Confused about climate change? You’re not alone.

According to a report released this week by The Climate Institute, 66% of your fellow Australians think there are too many conflicting opinions for the public to be sure about the claims being made about climate change.

Why is this so? Are governments not doing enough? Are NGOs and think tanks not pumping out enough information? Are scientists just really crap communicators? Have the sceptics worked the smokers’ playbook to perfection? Are we just not interested anymore?

I found one of the tables from The Climate Institute’s survey to be most revealing. When 1,131 Australians were asked how they perceived the performance of key sectors in addressing climate change, guess who came off with the worst rating? After two solid years of Mr Abbott’s “toxic tax” attack, you’d think the federal government would cop most of the blame from voters. But it didn’t.

The standout worst performing sector, as recognised by its purportedly valued customers, was the media. NGOs top the list with a net +33 rating for their performance.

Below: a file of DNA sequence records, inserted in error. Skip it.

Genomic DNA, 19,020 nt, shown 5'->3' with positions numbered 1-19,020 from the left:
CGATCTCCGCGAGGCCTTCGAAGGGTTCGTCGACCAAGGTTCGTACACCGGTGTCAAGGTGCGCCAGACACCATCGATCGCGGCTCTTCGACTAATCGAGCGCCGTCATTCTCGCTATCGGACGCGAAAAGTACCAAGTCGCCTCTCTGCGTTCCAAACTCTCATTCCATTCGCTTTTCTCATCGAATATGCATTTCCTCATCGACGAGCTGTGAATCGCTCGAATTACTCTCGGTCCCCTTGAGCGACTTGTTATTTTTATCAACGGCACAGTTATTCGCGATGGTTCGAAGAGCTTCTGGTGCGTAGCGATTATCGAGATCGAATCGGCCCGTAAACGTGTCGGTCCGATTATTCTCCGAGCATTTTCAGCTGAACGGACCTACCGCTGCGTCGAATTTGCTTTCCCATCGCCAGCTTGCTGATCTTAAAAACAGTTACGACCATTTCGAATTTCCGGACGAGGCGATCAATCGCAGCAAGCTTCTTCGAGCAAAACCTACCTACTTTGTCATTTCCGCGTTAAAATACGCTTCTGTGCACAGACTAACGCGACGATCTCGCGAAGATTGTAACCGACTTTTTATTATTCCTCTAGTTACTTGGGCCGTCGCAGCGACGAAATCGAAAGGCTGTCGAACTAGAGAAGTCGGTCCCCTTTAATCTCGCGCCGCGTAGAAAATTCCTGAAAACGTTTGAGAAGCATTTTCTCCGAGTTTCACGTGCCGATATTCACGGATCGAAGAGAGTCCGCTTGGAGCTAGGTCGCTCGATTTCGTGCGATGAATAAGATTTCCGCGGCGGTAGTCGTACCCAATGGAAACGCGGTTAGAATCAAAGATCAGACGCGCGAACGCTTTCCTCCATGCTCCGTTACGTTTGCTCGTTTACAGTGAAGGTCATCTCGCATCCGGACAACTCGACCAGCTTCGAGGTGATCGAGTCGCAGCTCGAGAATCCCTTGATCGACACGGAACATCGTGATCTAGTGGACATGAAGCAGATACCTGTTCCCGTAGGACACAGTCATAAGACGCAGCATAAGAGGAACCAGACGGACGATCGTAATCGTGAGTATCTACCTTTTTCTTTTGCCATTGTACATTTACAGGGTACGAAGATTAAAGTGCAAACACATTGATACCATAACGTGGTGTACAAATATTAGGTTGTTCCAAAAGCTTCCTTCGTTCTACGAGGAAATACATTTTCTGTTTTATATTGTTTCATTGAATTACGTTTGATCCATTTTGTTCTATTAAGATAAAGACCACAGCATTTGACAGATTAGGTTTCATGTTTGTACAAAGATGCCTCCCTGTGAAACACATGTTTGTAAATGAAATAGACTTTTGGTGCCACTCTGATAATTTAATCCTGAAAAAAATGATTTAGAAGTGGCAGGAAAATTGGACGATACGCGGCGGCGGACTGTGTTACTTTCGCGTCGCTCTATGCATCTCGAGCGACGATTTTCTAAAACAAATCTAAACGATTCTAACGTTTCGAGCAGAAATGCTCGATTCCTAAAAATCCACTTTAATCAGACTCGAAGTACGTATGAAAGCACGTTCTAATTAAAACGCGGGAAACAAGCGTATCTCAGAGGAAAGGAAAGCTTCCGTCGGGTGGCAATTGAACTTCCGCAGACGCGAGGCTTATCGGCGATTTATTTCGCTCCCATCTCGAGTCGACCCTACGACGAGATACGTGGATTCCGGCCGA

Local community and local government fare pretty well. Everyone else is in the negative. Voters recognise that Australian business and industry have been dragged kicking and screaming into action, failing to meet the aspirations of the public with a net -21 rating.

But at the bottom of the pile, nowhere near in sync with community expectations, is the media on -22 net rating when it comes to doing its bit on climate change.

“Surely Australians don’t think the media has a responsibility for taking action on climate change”, I hear the Bolt, Albrechtsen, Akerman troika ruminate. Again they’d be way out of step with community sentiment given 82% of respondents to The Climate Institute’s report said the media should be taking a leading role or contributing towards action on climate change, compared to 89% for the federal government.

The media survey their audiences to distraction and reckon they know what a reader and viewer wants to read, watch or hear. But with plummeting circulations, sometimes I wonder if their researchers are asking the right questions. There has been lots of media talk about aspirational voters, but do journalists really understand the aspirations of their voters?

In 2013, The Climate Institute will run another benchmarked Climate of The Nation report. Let’s see who are the improvers then.

Peter Fray

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